Along Wickham Avenue sounds of bulldozers and hammers echo across the installation as construction continues on the new 716th Military Police Battalion Headquarters.
A few blocks down, at the corner of 46th Street, workers construct a new vehicle maintenance facility for 1st Brigade Combat Team.
These two buildings are just a couple of the new facilities under construction at Fort Campbell.
Military construction projects (projects costing greater than $750,000 for new work) require congressional approval, and are executed under the joint jurisdiction of Fort Campbell’s Directorate of Public Works Master Planning Division and the Louisville District Corps of Engineers.
“We program them. We plan them. We estimate what they are going to cost. The Commanding General prioritizes them,” said Sally Castleman, chief of the Master Planning Division. “Once projects work their way up through the Army/DoD chain of command to congress, they are typically authorized and funds are appropriated to construct them.”
In determining these major construction projects, the Master Planning Division follows the Future Years Defense Plan, “which is a five-year planning cycle,” Castleman said.
“Even though we have a project on this Future Years Defense Plan, there’s no guarantee that it’s actually going to be funded until the [federal] appropriation passes in that specific year,” she said.
In 2011, about 10 facilities, including a military working dog kennel, several child development centers and a medical/dental clinic, were completed.
This fiscal year, construction continues on a new brigade/battalion headquarters complex building for the 159th Combat Aviation Brigade and the MP headquarters, among others. A new Chapel on Bastogne Avenue is slated to open in April, she said.
Construction contracts totaling more than $328 million also will be awarded this fiscal year. Funds will be used to build a new hangar at Sabre Army Heliport, two hangars for the 160th Special Operations Aviation Regiment, two new barracks complexes, an addition to Blanchfield Army Community Hospital and a new physical fitness center on the south end of post, Castleman said.
“These new buildings will be larger because the Army standards for the different building types are much larger than the legacy facilities currently being used,” she said.
Among the new facility projects in the design phase now are several new on-post schools. Castleman said DPW is working with the Department of Defense Education Activity to plan the replacement of four elementary schools, two middle schools and construct an addition to Fort Campbell High School.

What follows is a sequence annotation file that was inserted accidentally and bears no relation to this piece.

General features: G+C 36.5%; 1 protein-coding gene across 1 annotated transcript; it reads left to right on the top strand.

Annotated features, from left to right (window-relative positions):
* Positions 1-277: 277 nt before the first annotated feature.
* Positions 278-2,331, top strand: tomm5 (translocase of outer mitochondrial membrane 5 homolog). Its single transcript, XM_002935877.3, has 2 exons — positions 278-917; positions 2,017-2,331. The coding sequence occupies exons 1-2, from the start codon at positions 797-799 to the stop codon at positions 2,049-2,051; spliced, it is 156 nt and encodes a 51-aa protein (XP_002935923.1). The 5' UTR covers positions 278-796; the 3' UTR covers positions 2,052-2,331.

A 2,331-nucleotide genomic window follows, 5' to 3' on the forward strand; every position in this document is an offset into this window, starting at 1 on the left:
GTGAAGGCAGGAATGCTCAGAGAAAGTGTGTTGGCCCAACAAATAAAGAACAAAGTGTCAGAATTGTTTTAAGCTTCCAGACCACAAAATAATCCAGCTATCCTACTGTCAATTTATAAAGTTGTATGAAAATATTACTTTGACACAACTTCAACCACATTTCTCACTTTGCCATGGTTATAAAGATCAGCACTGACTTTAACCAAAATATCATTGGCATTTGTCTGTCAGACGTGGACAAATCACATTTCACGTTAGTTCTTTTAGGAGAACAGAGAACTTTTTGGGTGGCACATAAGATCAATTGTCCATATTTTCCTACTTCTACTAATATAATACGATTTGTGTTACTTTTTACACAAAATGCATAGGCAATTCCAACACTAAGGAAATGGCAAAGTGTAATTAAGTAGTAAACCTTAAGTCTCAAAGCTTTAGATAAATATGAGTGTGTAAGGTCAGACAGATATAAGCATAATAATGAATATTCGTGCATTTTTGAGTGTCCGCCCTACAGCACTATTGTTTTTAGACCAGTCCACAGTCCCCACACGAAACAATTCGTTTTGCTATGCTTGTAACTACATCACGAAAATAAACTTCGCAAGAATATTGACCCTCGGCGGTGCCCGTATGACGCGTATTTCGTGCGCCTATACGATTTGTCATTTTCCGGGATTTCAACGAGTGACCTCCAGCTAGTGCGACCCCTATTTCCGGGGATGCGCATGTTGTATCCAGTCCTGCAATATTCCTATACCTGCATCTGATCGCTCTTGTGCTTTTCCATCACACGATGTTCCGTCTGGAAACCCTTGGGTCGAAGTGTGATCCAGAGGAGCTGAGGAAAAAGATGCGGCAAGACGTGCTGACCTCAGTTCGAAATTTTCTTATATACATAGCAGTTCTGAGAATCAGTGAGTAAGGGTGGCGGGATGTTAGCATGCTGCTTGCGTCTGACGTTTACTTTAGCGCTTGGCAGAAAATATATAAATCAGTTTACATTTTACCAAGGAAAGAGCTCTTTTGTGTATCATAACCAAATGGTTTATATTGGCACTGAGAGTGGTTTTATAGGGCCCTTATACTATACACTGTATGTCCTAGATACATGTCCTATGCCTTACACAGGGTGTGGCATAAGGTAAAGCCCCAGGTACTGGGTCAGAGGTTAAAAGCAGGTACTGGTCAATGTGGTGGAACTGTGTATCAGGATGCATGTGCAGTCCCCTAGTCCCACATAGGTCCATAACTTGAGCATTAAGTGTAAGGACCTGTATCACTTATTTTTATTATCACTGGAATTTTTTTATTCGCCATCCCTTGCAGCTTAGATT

Schools slated to be replaced will be Barkley, Marshall, Jackson, Lincoln, Wassom and Mahaffey, she said.
“The schools program is somewhat dynamic, and changes are always possible,” she said, noting federal budget cuts. “We’ve started design on Barkley.”
Castleman said the new elementary schools would be built to Army standards for those facilities.
“Barsanti would be a good template for an elementary school,” she said.
The post’s most recent addition, Barsanti Elementary School, was formally dedicated in January 2011. The school is located on the south end of post to serve the housing communities of Gardner Hills and The Woodlands. It can house up to 550 children in grades Kindergarten through fifth grade.
Looking ahead to future projects, Fort Campbell will be refocusing its efforts to renovating existing structures instead of constructing new facilities, Castleman said.
“When Congress starts making cuts in the defense program, military construction is one of those areas that has typically taken a big hit,” said Castleman, “so their focus now … is taking our existing facilities and maximizing use of what we have rather than just wholesale constructing new. It’s a new way of thinking – a real paradigm shift for us because we are integrating major renovations of buildings with the new construction. So it’s become a comprehensive plan of facility investments.”
An example of an upcoming renovation project will be transforming several existing buildings at the area called Old Clarksville Base to accommodate the Non-Commissioned Officers Academy.
“That’s a good example of a change in strategy,” Castleman said. “We’ve had a new NCO Academy on the books forever and ever and nobody’s picked it up… This is an interim leap frog approach until we can get an entire new academy constructed, if we ever do.”
Castleman said quality of buildings is rated according to Army standards to determine if they should be renovated or rebuilt. If a facility is rated in poor condition, it “gets a higher priority,” she said.